giving up on offline pgp keys

published 2024-06-04 by christopher cooper

In 2018, I revamped my PGP keys, deprecating old keys that were created when I was a baby sysadmin, and replacing them with a ~new fancy offline master key with expiring subkeys~. This meant that my keys were on a Raspberry Pi that had its network interfaces disabled. I only ever used the built-in serial terminal to interface with the master key - it was otherwise fully airgapped and more secure than anything else has ever been in my life.

Well, my subkeys expired in 2020, and because it was such a PITA to fix, I just let them expire. To be fair, there was a pandemic going on. But I also never got around to it in any of the four years that followed.

In that time, I gave up on PGP in general. I read The PGP Problem and Filippo’s blog post. SKS died, and we had to kill the keyserver I helped run. So, I didn’t have much incentive to preserve my PGP keys.

But, eventually I realized that they can be useful. PGP keys are still frequently used for package signing or verification of git commits. I’d like to join dn42, and they use PGP keys to prevent AS or IP space takeovers instead of relying on LOAs (lol).1 Like it or not, in many spaces, PGP is the established default.

So I’ve realized that slightly less secure keys are probably better than no keys at all. Rather than having to find my UART adapter, I’ve given up on the Pi setup. To this end, my master key is no longer offline - it’s on the laptop I’m using to publish this post, protected by a passphrase. This puts it in approximately the same class of security as my bank credentials, all the infra I have access to, my email account and all my backups, etc. So I think it’s probably fine.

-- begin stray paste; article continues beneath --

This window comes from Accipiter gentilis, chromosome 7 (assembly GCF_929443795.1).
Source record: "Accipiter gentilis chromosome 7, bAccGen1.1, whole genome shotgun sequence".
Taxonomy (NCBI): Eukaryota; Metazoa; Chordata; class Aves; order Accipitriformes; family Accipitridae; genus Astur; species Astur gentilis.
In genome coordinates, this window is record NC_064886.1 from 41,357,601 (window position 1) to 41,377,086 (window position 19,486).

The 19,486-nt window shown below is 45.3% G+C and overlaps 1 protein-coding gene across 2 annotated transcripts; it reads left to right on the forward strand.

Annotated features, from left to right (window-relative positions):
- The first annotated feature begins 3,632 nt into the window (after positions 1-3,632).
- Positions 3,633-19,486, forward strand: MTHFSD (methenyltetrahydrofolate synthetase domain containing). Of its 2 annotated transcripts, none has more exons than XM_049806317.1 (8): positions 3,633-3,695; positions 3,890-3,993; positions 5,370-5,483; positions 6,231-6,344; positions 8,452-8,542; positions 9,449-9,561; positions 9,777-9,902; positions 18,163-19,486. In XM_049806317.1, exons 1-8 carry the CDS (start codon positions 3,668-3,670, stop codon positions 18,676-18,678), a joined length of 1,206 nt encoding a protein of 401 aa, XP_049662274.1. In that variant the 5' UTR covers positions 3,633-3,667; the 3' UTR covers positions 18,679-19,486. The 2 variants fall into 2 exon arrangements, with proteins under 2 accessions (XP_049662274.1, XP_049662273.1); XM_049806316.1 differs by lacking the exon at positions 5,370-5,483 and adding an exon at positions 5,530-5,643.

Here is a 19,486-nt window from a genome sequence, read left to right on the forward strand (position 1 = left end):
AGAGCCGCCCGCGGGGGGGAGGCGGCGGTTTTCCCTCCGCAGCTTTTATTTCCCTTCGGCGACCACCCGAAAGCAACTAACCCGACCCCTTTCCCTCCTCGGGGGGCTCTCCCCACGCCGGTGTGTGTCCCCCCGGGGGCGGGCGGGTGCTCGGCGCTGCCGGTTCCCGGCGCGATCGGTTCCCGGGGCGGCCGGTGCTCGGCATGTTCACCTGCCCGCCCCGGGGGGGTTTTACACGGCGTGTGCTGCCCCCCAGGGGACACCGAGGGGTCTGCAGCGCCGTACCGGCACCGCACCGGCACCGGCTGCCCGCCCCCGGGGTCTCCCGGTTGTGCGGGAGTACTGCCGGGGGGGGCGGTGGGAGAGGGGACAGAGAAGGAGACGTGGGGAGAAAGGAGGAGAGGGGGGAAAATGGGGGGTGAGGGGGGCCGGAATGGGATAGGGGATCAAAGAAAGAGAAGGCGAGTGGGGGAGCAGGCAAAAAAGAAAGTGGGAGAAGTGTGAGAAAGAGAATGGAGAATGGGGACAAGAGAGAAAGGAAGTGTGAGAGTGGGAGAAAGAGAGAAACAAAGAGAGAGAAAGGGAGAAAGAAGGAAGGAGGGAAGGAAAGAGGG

I’ve updated my keys to include the email I use these days. I also added a non-expired encryption subkey, in case you really need to send me something PGP-encrypted for whatever reason. I don’t have an active signing or authentication key, as I don’t use these at the moment.

My keys are available on, or you can just download it from this website - The fingerprint is F1DA0D0FD84CDA4C6FE052E365F6C6C95459F55E. I will not be using WKD as I’d like to be able to read my email - this may require me to remove the key from if I have problems in the future. If you want to sign my key, go ahead, I guess. I’m not going to be making an effort to get into the strong set or anything like that.

If you want to reach me securely, please don’t send me an encrypted email. Message me on Signal, where my username is cg5.05. See you around!

— cg505

  1. You can also use SSH keys to sign dn42 changes, but this feels like a misuse of SSH keys. I want my SSH keys to do one thing (authenticate me to SSH servers) and nothing else. I’d rather use PGP keys since they’re at least designed to be general-purpose, for better or worse. This argument gernalizes to all use of SSH keys for signing git commits. 

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